Freshfields senior partner admits restructuring was a factor in pension reform

Freshfields Bruckhaus Deringer co-senior partner Guy Morton admitted that changing the demographics of the magic circle firm was a consideration, if not a motivation, of the recent pension reforms that have sparked an age discrimination claim against the firm.

It was also revealed that he thought the introduction of fixed-share partners last year was “not ideal”.

Morton, who took the stand yesterday afternoon (11 July) in the age discrimination hearing, was the first witness to be called by Freshfields in its response to claims brought by former insolvency partner Peter Bloxham.

Bloxham argues he was “forced” to retire six months earlier than planned to take advantage of the unfunded pension that Freshfields operated until last year. He is seeking damages of £4.5m, equal to six months’ partner profit share plus the differential between a full lifetime pension eligible to partners aged over 55 and one he qualified for aged 54, which was 80 per cent of that value.

As revealed by The Lawyer yesterday, part of Bloxham’s claim is that Freshfields management confused the pensions reforms with ‘Size & Shape’, the name given to Freshfields’ £55m firmwide restructuring. This is despite Jonathan Sumption QC of Brick Court Chambers advising the firm that to do so would be illegitimate.

Under cross-examination by Tim Pitt-Payne of 11KBW for the claimant, Morton agreed that this 20 per cent ‘cliff’, or disparity, between 55-year-olds and 54-year-olds that is at the heart of the case, was most likely introduced as an incentive for partners not to leave the firm before they were 55.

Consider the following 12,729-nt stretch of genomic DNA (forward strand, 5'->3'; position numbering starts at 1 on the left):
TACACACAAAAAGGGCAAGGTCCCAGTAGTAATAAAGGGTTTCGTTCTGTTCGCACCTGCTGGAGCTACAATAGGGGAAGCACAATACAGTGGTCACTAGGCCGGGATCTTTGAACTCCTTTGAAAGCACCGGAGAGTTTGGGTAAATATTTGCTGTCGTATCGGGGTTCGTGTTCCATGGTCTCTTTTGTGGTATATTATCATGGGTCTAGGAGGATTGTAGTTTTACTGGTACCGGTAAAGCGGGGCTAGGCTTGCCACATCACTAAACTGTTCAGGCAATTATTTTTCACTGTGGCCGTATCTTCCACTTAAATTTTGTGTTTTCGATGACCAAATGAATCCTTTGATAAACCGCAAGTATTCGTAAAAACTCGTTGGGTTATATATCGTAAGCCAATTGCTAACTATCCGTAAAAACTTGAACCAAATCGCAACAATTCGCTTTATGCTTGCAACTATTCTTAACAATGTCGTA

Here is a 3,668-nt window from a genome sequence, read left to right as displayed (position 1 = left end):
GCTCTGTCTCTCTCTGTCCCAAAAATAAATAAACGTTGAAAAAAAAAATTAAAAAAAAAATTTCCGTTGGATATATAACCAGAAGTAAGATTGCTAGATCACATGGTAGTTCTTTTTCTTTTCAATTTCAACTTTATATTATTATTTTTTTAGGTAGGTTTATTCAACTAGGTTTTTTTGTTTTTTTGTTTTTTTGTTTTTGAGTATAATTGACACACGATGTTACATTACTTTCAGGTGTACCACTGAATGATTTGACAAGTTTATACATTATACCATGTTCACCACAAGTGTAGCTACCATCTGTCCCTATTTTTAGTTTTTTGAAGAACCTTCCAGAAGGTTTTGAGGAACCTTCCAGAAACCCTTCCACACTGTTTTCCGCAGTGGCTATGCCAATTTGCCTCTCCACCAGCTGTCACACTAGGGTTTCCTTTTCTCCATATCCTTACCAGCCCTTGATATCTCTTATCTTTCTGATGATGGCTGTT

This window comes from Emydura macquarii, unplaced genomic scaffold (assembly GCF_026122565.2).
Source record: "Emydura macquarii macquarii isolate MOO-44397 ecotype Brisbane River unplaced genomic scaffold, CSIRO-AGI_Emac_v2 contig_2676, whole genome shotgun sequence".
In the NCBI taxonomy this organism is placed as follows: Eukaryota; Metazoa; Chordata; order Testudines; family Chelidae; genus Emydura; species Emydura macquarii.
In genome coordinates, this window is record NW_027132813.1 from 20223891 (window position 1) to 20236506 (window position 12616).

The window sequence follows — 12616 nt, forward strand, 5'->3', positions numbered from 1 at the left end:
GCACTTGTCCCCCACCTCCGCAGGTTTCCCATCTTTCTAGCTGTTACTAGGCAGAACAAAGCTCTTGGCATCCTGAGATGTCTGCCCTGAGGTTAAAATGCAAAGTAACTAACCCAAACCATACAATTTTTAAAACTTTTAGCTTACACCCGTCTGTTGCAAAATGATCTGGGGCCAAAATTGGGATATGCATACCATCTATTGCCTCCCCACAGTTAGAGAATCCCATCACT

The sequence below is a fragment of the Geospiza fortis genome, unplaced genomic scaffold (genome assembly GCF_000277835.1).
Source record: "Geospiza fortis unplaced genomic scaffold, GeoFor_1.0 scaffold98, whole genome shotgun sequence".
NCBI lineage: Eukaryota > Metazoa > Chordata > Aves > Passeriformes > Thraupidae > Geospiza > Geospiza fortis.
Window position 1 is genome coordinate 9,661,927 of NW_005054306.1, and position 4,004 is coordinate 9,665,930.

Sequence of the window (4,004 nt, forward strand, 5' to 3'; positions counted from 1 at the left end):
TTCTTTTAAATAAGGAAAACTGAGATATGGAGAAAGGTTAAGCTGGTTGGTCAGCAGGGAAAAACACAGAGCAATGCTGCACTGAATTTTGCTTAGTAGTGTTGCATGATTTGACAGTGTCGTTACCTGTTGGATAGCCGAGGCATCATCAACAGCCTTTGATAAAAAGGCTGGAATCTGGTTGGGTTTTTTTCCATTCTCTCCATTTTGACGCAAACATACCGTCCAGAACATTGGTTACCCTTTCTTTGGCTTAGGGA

But during the reforms that incentive was removed for partners such as Bloxham, who had the choice either to retire at 54 on an 80 per cent pension under the old scheme or stay on at the firm until 55 to earn a new full pension, worth less and than the old one and being paid out for 25 years rather than over a lifetime.

Without an incentive to stay, Pitt-Payne suggested that Freshfields’ management could suppose that many older partners would leave and therefore change the firm’s profile – in other words, what Size & Shape was striving for.

Morton replied: “We did consider the profile of the firm, but it wasn’t our motivation. It was more important to us to produce a packet that was fair to the various generations.”

One option during reform was to freeze the pensions of partners aged 50 to 54. This was rejected by the partnership council, said Morton, because it would create two classes of partner working together.

Saying this was inconsistent, Pitt-Payne retorted that that was exactly the situation Freshfields had created when it voted for fixed-share partners last June. Morton replied that de-equitisation and the introduction of non-equity partners had created a “two-tier system that was not ideal”.